(49) Referee, 24 March 1897, p. 5; Sydney Mail, 27 March 1897, p. 678.

(50) Sydney Mail, 27 February 1897, p. 465; Sydney Mail, 27 March 1897, p. 678.

(51) Newcastle Herald, 18 March 1897, p. 3.

(52) Newcastle Herald, 16 March 1897, p. 3; Referee, 17 March 1897, p. 8.

(53) Referee, 21 April 1897, p. 3; Australian Oarsman, 10 August 1942, p. 15.

(54) Referee, 31 March 1897, pp. 3, 8.

(55) Newcastle Herald, 24 March 1897, p. 3.

(56) Sydney Mail, 28 September 1901, p. 827; Referee, 12 November 1902, p. 4; Referee, 10 December 1902, p. 6.

(57) Sydney Mail, 13 May 1898, p. 1136.

(58) Australian Oarsman, 10 August 1942, p. 15.

(59) Sydney Mail, 29 September 1900, p. 775.

(60) Sydney Mail, 1 October 1897, p. 833.

(61) Australian Oarsman, 10 August 1942, pp. 15-16.

(62) Sydney Mail, 29 September 1900, p. 775.

(63) Australian Oarsman, 19 September 1941, p. 17.

(64) Sydney Mail, 7 September 1901, p. 635.

(65) Russel Ward, A Nation for a Continent: the history of Australia 1901-1975, Melbourne, 1977, pp. 20-40.

(66) White, pp. 114-15.

(67) Referee, 10 December 1902, p. 6.

(68) Sydney Mail, 21 September 1901, p. 763.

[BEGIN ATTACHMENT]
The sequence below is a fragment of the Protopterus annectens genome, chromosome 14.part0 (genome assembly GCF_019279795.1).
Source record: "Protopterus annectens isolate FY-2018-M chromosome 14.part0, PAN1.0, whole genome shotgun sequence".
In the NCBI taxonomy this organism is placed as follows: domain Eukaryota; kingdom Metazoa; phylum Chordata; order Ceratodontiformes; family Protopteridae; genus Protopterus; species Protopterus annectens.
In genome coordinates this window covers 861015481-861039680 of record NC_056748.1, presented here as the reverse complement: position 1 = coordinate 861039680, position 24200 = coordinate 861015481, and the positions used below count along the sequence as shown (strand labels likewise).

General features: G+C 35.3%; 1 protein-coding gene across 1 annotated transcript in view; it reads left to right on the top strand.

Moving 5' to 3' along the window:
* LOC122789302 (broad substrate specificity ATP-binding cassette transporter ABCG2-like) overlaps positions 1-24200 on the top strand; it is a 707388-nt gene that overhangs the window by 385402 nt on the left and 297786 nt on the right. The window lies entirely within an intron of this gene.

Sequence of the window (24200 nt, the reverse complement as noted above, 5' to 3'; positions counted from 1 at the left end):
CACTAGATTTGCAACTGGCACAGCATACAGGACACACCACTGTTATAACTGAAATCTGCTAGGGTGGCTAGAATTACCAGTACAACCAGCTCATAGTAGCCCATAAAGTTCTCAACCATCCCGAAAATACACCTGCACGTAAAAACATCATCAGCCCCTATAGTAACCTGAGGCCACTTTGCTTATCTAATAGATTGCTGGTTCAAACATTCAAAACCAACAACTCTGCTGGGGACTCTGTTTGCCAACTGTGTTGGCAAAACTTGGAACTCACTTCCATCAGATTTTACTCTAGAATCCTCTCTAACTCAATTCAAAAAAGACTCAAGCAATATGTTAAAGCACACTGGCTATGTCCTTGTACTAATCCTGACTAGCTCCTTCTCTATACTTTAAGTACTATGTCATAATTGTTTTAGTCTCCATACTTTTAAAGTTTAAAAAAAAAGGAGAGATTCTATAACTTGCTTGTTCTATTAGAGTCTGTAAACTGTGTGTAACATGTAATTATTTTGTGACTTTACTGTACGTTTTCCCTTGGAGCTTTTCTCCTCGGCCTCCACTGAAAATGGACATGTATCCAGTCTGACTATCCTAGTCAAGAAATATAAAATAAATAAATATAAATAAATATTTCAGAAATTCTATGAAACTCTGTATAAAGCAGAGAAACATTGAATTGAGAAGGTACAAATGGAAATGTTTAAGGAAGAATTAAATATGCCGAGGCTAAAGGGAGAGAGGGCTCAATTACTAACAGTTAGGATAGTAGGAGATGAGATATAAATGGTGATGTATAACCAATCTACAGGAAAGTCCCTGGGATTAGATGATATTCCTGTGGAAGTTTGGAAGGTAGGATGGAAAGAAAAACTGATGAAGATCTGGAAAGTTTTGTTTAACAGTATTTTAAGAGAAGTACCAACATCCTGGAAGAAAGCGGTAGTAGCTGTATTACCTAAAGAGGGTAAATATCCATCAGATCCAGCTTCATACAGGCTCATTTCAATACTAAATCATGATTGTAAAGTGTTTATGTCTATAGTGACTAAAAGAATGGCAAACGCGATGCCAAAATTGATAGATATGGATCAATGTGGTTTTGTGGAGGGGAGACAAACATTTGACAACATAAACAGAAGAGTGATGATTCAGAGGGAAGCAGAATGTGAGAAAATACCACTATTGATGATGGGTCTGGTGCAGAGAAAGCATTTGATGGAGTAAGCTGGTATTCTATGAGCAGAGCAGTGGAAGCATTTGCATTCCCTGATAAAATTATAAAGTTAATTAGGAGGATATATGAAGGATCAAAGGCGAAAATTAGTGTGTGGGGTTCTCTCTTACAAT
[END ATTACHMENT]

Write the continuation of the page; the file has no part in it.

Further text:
(69) Sydney Mail, 28 September 1901, p. 827; Sydney Mail, 4 January 1902, p. 58; Sydney Mail, 30 August 1905, p. 570.

(70) Sydney Mail, 4 January 1902, p. 58.

(71) Sydney Mail, 16 May 1906, p. 1317.

(72) Cashman, pp. 69-71.

(73) Sydney Mail, 7 June 1890, p. 1277; Sydney Mail, 30 August 1905, p. 570.

(74) SMH, 30 July 1906, p. 8.

(75) Australian Oarsman, 10 November 1940, p. 24.

(76) Star-Sun Sports, 28 November 1953, p. 1; Sydney Mail, 19 September 1906, p. 770.

(77) Referee, 9 July 1913, p. 11.

(78) Referee, 30 June 1909, p. 10.

(79) May, p. 72; Referee, 30 June 1926, p. 11; Referee, 15 June 1927, p. 16.

(80) Lane and Jobling, pp. 2-26; Cashman, pp. 54-71; Solling, pp. 9-13, 21-8, 51-9; Adair and Vamplew, pp. 15-16, 30, 37-40; May, passim.

(81) May, p. 17; Lane and Jobling, pp. 2-26; Town And Country Journal, 15 July 1903, p. 53; Sydney Mail, 24 July 1897, p. 198.

(82) Referee, 4 December 1912, p. 11.

(83) Town And Country Journal, 9 August 1911, p. 50.

(84) Referee, 2 October 1912, p. 11.

(85) Referee, 17 September 1913, p. 11.

(86) McKernan, pp. 94-115.

(87) McKernan, pp. 94-115.

(88) Referee, 12 May 1915, p. 11.

(89) May, p. 107.

(90) Referee, 3 August 1904, p. 1.

(91) Referee, 19 July 1905, p. 1.

(92) Referee, 1 August 1906, p. 1.

(93) Town And Country Journal, 1 August 1906, p. 8.

(94) SMH, 30 July 1906, p. 50.

(95) Referee, 1 August 1906, p. 9.

(96) SMH, 30 July 1906, p. 6.

(97) Sunday Times, 3 March 1907, p. 7.

(98) Australian Oarsman, 10 January 1942, p. 14.

(99) Referee, 8 June 1921, p. 15; Referee, 15 June 1921, p. 8.

(100) Towns, who weighed ten stone four pounds for his 1906 world championship victory, was the lightest man to win the professional sculling world championship.